Monday, October 13, 2008

"That One" is a Terrorist and/or an Uppity Negro


To make it through the day, I'm wont to fling dismissive remarks about people left and right. If I were to simply refer to someone as "that one," it'd be a moment of grace, for I would have exercised self-restraint.

However, John McCain's reference to Barack Obama as "that one" in last week's debate blew the lid off the issue that many of us political commentators have been tiptoe-ing around, with varying degrees of self-restraint. With less than four weeks until election time let's take off our gloves and be honest - and by honest I mean let's speak in very general, offensive terms: the choice for President comes down to a spry, septagenarian war hero with a dingbat running mate OR a smart, uppity negro with a Muslim bloodline.

The left-of-center media has set out to turn "that one" into the new n-word. And rightfully so.

NPR's weekly series "On the Media" ran a very interest report on the subtle ways in which the McCain camp is playing on some Americans' fears that Obama could very well be Osama's hit man. Two years into the campaign for President, Team McCain is still asking "who is Barack Obama?" when they really mean to ask "don't you all see the turban on his head and the dynamite strapped to his chest?" To ask, at this point, how much we know about Obama is really asking "are you ready to hand control over to a Black man?"

To be fair, the McCain camp's vetting process is less complicated than Match.com's. So, yes, they do have a right to question who the opposing candidate really is when they don't even know the hot mess of a VP candidate they have on their hands (duh, the best defense is a good offense). At this point in the election, we know enough about Barack Obama - perhaps too much. We've only scratched the surface with Sarah Palin, though, and thus far, we're coming up with a right-wing Pentecostal who can't control her teenage daughter.

Not that it matters to these folks:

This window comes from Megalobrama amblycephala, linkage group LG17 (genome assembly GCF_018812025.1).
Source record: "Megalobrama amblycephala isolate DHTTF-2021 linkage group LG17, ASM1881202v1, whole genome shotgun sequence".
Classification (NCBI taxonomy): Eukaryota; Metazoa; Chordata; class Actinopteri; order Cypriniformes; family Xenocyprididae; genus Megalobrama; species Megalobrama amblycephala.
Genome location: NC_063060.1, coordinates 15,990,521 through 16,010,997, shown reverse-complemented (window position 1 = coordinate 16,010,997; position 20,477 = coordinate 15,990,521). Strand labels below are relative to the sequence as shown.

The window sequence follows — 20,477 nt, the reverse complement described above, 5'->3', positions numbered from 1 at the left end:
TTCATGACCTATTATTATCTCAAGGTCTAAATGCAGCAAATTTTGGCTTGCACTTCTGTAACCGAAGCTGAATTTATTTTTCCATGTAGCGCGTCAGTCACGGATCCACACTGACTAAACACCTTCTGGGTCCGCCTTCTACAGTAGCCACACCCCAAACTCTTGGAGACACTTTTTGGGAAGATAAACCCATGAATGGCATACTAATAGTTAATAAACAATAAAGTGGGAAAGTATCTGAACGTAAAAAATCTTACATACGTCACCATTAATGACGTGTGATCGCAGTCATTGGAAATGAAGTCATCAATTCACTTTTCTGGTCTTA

I could be smug here and blast the Ann Coulters and Michelle Malkins of the world for their role in other-izing Obama and playing on stupid Americans' fears. They've both made a point of calling out every last one of Barack and Michelle's differences from mainstream (meaning under-read, under-educated, under-traveled) America, but so have I.

Until very recently, I was calling Barack B.Hussein Obama - I thought it was funny when Ann Coulter did it - simply because I did think Barack was Muslim and I thought it was insane that the Democrats pinned their hopes on a candidate with the name Hussein. I also called him the Anti Christ. And when it comes to Sarah Palin, I've been a little soft - even on her anti-gay ways.

And that's because I did (ok, do) think Obama is a little uppity. I do think that Barack and Michelle are too self-congratulatory and I still take issue with the fact that the Dems tossed Hillary to the side for a novice politician. For me, cutting Obama down was my way of saying "J'accuse the Democrats of supporting the entitled fancies of a nobody politico."

But at this point in the election, my choices are pretty limited. Between Barack's entitled ways and Sarah Palin's idiocy, my choice for President is pretty clear. Were it not for Sarah Palin I may still, sort of, be on Team McCain, but homegirl's backwoods ways are too much for me. After all, Barack's uppitiness should have endeared him to me, God knows I've been called uppity more times than I've been called a fag. Uppity people of color unite!

1 comment:

James said...

I recently had an opportunity to hear Whoopi Goldberg speak about diversity at a conference and she raised a very interesting point: Barak and Michele Obama came from humble beginnings, they got into good schools, met at a pretigious law firm, gave up high paying jobs to do public service (Barak) and raise a family (Michele). They have a family income well into six figures, they have two seemingly polite and happy young children and they have a shot at the White House. In effect, they have achived the American Dream. When did achieving the American Dream that McCain talks about so often become "being elitist"? Is it because they're black? True, they said the same thing about Hillary but maybe that's because she's a woman.
143 years after the abolition of slavery and 88 years after woman got the right to vote, we still have a long way to go. Grow up America! We all know what happens when species can't adapt to change --they face extinction.